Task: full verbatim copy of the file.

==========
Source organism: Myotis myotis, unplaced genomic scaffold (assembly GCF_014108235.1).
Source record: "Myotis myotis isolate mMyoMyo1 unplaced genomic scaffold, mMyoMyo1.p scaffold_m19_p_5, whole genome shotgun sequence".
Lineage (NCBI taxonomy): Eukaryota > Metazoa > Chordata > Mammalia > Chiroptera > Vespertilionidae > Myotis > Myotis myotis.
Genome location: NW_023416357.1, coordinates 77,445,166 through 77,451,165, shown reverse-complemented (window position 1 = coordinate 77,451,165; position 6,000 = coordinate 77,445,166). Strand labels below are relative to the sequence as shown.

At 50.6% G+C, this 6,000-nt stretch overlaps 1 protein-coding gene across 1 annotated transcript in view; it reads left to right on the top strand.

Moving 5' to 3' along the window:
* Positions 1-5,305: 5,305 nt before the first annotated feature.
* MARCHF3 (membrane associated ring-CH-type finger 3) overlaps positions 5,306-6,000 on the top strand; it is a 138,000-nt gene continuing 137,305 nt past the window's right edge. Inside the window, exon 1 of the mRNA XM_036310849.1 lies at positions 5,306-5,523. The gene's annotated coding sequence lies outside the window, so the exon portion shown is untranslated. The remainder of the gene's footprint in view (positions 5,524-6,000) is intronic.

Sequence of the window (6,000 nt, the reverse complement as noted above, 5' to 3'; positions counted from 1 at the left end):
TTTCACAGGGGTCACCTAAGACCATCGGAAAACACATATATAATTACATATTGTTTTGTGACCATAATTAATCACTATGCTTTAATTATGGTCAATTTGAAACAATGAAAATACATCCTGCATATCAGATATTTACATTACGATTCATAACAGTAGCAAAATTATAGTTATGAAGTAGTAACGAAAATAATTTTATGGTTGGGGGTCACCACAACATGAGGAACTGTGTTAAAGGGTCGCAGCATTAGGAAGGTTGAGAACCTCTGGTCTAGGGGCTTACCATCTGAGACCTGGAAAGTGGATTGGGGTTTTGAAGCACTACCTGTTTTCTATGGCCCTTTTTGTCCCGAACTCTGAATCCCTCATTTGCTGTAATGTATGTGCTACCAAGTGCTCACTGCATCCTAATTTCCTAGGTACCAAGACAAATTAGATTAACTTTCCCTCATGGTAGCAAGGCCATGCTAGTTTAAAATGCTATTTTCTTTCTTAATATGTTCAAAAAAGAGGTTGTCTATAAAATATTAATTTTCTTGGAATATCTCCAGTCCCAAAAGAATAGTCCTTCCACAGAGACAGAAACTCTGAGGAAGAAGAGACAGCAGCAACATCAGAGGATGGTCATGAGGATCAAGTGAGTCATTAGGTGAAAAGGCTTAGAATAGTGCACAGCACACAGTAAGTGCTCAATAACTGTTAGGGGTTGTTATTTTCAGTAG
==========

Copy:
Source organism: Myotis myotis, unplaced genomic scaffold (assembly GCF_014108235.1).
Source record: "Myotis myotis isolate mMyoMyo1 unplaced genomic scaffold, mMyoMyo1.p scaffold_m19_p_5, whole genome shotgun sequence".
Lineage (NCBI taxonomy): Eukaryota > Metazoa > Chordata > Mammalia > Chiroptera > Vespertilionidae > Myotis > Myotis myotis.
Genome location: NW_023416357.1, coordinates 77,445,166 through 77,451,165, shown reverse-complemented (window position 1 = coordinate 77,451,165; position 6,000 = coordinate 77,445,166). Strand labels below are relative to the sequence as shown.

At 50.6% G+C, this 6,000-nt stretch overlaps 1 protein-coding gene across 1 annotated transcript in view; it reads left to right on the top strand.

Moving 5' to 3' along the window:
* Positions 1-5,305: 5,305 nt before the first annotated feature.
* MARCHF3 (membrane associated ring-CH-type finger 3) overlaps positions 5,306-6,000 on the top strand; it is a 138,000-nt gene continuing 137,305 nt past the window's right edge. Inside the window, exon 1 of the mRNA XM_036310849.1 lies at positions 5,306-5,523. The gene's annotated coding sequence lies outside the window, so the exon portion shown is untranslated. The remainder of the gene's footprint in view (positions 5,524-6,000) is intronic.

Sequence of the window (6,000 nt, the reverse complement as noted above, 5' to 3'; positions counted from 1 at the left end):
TTTCACAGGGGTCACCTAAGACCATCGGAAAACACATATATAATTACATATTGTTTTGTGACCATAATTAATCACTATGCTTTAATTATGGTCAATTTGAAACAATGAAAATACATCCTGCATATCAGATATTTACATTACGATTCATAACAGTAGCAAAATTATAGTTATGAAGTAGTAACGAAAATAATTTTATGGTTGGGGGTCACCACAACATGAGGAACTGTGTTAAAGGGTCGCAGCATTAGGAAGGTTGAGAACCTCTGGTCTAGGGGCTTACCATCTGAGACCTGGAAAGTGGATTGGGGTTTTGAAGCACTACCTGTTTTCTATGGCCCTTTTTGTCCCGAACTCTGAATCCCTCATTTGCTGTAATGTATGTGCTACCAAGTGCTCACTGCATCCTAATTTCCTAGGTACCAAGACAAATTAGATTAACTTTCCCTCATGGTAGCAAGGCCATGCTAGTTTAAAATGCTATTTTCTTTCTTAATATGTTCAAAAAAGAGGTTGTCTATAAAATATTAATTTTCTTGGAATATCTCCAGTCCCAAAAGAATAGTCCTTCCACAGAGACAGAAACTCTGAGGAAGAAGAGACAGCAGCAACATCAGAGGATGGTCATGAGGATCAAGTGAGTCATTAGGTGAAAAGGCTTAGAATAGTGCACAGCACACAGTAAGTGCTCAATAACTGTTAGGGGTTGTTATTTTCAGTAG